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article imageOp-Ed: Why Peter Schiff was right on no Federal Reserve QE taper

By Andrew Moran     Sep 25, 2013 in Business
Hartford - Since the summer, financial experts continued to repeat themselves that the Federal Reserve was going to taper its $85 billion-per-month bond-buying initiative this month.
Fed Chairman Ben Bernanke kept hinting at it and even noted that it might not taper its quantitative easing program if the economic data didn’t support such a move.
Despite the warnings, CNBC, CNN and Bloomberg talking heads kept telling viewers it was going to happen and the cuts were going to be somewhere between $10 and $20 billion, citing financial institutions like Goldman Sachs and Barclays.
In that desert of ignorance, there was only one financial expert telling the media that the nation’s central bank was not going to taper. For those who cannot believe it, Capital Liberty News posted a recent video titled “Peter Schiff was right – ‘Taper’ edition” that highlighted his comments – his remarks can also be read in this article from Economic Collapse News.
With a strong majority of economics and market professionals forecasting a tapering of Fed stimulus, how did so many get it wrong and so few got it right? Well, ideology for one and understanding the issue at hand is the other reason.
It should be noted that it wasn’t just the pertinacious Schiff promoting the concept that the Fed wouldn’t taper, it was many other libertarian, Austrian economics adherents and central economic planning critics who understood that the central bank couldn’t roll back its inflation-inducing policy because the fundamentals of the economy are unsound.
Right now, it’s costing $85 billion per month to keep the Dow Jones at its current level. Since the economic collapse in 2007 and 2008, markets have relied heavily on the injection of heroin, er, stimulus. It’s akin to what former Reagan budget director David Stockman stated earlier this year: if the Fed were to go fishing for two weeks and close up shop then the markets would collapse because they wouldn’t know where to get its monthly fix.
The United States is in the biggest bond market bubble in its history. Indeed, Fed officials are blind and near-sighted when it comes to forecasting bubbles and long-term economic trends – Fed Chair frontrunner Janet Yellen didn’t think there would be a severe economic downturn prior to the Great Recession.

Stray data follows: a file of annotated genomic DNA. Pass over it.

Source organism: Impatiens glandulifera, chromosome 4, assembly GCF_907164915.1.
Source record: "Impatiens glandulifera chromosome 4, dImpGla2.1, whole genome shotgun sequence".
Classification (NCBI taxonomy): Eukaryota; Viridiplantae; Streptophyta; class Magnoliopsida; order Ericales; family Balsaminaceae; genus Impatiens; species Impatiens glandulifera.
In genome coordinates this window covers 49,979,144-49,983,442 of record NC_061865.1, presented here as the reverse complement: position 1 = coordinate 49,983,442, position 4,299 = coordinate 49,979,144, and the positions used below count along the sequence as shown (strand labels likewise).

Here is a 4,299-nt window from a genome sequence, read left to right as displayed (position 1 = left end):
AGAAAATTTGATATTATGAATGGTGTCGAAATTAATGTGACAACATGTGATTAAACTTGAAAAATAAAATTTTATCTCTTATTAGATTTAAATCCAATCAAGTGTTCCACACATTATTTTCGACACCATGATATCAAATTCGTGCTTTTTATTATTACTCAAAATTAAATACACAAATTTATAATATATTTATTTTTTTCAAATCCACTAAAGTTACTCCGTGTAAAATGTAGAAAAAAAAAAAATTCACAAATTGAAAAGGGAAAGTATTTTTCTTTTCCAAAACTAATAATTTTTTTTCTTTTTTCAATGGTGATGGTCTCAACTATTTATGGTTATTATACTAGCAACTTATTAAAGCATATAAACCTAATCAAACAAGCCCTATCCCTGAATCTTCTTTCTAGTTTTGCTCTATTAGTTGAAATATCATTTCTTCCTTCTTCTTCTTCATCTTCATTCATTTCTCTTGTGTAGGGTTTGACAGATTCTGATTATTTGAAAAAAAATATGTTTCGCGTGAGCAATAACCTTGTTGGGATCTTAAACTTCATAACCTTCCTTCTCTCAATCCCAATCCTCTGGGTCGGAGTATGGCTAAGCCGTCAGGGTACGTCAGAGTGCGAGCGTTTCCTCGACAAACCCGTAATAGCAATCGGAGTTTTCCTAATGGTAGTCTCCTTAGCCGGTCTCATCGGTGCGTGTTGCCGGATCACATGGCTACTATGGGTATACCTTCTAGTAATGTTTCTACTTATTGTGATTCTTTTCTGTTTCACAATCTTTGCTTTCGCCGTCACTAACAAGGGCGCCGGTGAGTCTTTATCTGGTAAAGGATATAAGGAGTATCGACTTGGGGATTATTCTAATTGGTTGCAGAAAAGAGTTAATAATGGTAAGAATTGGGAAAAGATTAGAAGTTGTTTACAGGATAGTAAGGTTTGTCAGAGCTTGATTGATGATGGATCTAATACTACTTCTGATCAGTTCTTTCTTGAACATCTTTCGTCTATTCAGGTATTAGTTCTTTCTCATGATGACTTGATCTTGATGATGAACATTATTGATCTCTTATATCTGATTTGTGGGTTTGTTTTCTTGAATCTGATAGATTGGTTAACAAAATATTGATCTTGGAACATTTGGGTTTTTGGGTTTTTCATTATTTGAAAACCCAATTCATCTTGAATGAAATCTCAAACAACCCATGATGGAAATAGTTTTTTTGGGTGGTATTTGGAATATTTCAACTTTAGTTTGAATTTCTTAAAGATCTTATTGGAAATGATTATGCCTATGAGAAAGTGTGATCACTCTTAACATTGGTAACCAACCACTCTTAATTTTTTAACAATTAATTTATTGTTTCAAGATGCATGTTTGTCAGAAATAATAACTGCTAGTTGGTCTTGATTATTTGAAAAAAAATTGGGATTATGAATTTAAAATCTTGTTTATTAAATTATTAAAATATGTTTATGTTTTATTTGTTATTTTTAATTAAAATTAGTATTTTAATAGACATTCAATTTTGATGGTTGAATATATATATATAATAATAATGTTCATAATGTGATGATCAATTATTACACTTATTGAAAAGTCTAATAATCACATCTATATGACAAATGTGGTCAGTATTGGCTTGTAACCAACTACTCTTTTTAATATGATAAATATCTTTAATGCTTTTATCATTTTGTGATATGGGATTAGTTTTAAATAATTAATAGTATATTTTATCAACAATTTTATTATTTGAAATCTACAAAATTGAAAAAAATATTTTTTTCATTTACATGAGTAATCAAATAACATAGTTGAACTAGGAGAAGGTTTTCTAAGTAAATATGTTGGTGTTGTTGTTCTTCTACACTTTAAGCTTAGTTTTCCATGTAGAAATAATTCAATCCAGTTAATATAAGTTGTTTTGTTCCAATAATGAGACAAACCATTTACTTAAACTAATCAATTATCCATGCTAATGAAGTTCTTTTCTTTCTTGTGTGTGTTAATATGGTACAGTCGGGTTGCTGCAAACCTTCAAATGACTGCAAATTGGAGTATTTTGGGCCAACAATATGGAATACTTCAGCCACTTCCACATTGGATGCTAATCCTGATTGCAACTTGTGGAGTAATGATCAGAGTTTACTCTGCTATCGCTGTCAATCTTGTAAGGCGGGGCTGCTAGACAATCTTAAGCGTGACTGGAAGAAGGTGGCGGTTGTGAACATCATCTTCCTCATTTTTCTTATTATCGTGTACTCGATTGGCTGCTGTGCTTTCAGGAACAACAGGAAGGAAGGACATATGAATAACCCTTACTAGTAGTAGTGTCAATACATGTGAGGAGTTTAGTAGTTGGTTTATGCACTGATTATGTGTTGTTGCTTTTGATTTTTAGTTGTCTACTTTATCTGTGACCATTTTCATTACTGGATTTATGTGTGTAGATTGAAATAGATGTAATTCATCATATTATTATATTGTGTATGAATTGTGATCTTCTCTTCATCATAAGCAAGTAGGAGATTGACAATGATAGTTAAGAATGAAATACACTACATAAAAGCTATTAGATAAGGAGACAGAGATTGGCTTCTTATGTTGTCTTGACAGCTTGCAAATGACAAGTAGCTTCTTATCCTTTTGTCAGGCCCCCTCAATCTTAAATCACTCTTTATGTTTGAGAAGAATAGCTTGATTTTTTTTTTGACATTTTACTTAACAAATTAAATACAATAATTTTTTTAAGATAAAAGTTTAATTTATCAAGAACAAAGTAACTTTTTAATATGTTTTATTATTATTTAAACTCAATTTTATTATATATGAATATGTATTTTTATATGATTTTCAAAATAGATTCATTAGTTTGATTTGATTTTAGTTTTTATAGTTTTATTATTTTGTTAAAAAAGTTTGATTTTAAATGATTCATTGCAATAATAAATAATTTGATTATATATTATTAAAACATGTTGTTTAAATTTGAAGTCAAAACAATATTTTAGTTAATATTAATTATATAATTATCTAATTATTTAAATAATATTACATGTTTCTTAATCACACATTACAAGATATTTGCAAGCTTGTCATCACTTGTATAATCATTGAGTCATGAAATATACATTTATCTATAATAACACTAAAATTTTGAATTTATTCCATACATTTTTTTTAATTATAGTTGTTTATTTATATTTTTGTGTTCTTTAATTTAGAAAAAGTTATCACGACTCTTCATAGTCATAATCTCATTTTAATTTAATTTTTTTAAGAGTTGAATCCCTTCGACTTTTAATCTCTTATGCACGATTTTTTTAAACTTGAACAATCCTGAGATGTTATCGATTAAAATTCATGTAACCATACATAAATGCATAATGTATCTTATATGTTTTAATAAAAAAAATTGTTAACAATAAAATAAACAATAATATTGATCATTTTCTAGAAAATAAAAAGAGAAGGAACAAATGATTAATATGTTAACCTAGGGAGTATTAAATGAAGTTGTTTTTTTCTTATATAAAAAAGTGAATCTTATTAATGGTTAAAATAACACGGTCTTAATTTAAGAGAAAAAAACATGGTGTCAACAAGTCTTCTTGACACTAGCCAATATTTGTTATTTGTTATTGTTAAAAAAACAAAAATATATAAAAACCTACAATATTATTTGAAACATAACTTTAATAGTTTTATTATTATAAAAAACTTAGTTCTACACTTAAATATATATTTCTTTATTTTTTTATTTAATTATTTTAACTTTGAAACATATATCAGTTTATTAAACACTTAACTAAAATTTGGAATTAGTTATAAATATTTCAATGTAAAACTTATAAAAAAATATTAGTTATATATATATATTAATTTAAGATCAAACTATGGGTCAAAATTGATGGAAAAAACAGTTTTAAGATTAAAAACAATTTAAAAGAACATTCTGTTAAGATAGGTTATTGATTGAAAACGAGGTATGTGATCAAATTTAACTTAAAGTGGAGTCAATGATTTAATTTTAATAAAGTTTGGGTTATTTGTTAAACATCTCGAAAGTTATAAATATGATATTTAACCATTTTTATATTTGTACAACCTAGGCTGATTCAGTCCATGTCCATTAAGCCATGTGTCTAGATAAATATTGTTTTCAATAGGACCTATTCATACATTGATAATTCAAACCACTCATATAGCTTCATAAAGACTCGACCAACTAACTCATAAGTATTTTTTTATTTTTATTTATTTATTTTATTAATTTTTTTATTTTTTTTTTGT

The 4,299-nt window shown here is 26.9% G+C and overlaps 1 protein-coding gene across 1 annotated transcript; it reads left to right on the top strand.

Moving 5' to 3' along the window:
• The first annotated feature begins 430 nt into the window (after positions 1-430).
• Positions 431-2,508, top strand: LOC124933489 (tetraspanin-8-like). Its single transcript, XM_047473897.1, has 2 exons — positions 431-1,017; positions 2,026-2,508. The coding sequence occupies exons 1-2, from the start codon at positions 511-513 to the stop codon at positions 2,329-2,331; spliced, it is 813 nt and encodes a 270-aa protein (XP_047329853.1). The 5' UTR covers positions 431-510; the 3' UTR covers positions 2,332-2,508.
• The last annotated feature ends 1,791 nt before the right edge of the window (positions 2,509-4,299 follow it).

Here is what Schiff had to opine late last year in a video:
“The Fed’s long-term forecasting, particularly when it comes to seeing a crisis in advance or a bubble, like the stock market bubble or the real estate bubble, is horrible,” stated Schiff. “So if they couldn’t see the stock market bubble and they couldn’t see the real estate bubble, should we be surprised that they can’t see the bond bubble or what’s going to happen when it bursts or what’s going to happen when the dollar collapses.”
Essentially, everything is debt on debt and there is no genuine equity left in the market anymore. This is definitely the greatest bubble ever perpetrated on the American people and everyone seems to have complete apathy, until the day of reckoning occurs that is.
Of course, Schiff hasn’t been 100 percent correct on everything – not everyone is perfect and the Federal Reserve continuing this grand illusion has befuddled many of those who have been correct thus far, like Marc Faber and Jim Rogers.
For instance, by now Schiff projected that gold would be at around $5,000 per ounce and silver would be at $250 per ounce. This hasn’t happened yet. With the Fed expanding the money supply (inflation) and the cost of goods and services rising (price inflation), it is inevitable that precious metals will continue to go upwards and the value of the U.S. dollar will persist in its path of erosion.
Question: when will the next “Peter Schiff was right” video be released?
This article was initially published on Capital Liberty News.
This opinion article was written by an independent writer. The opinions and views expressed herein are those of the author and are not necessarily intended to reflect those of
More about Peter schiff, Federal reserve, Quantitative easing, taper, austrian economics
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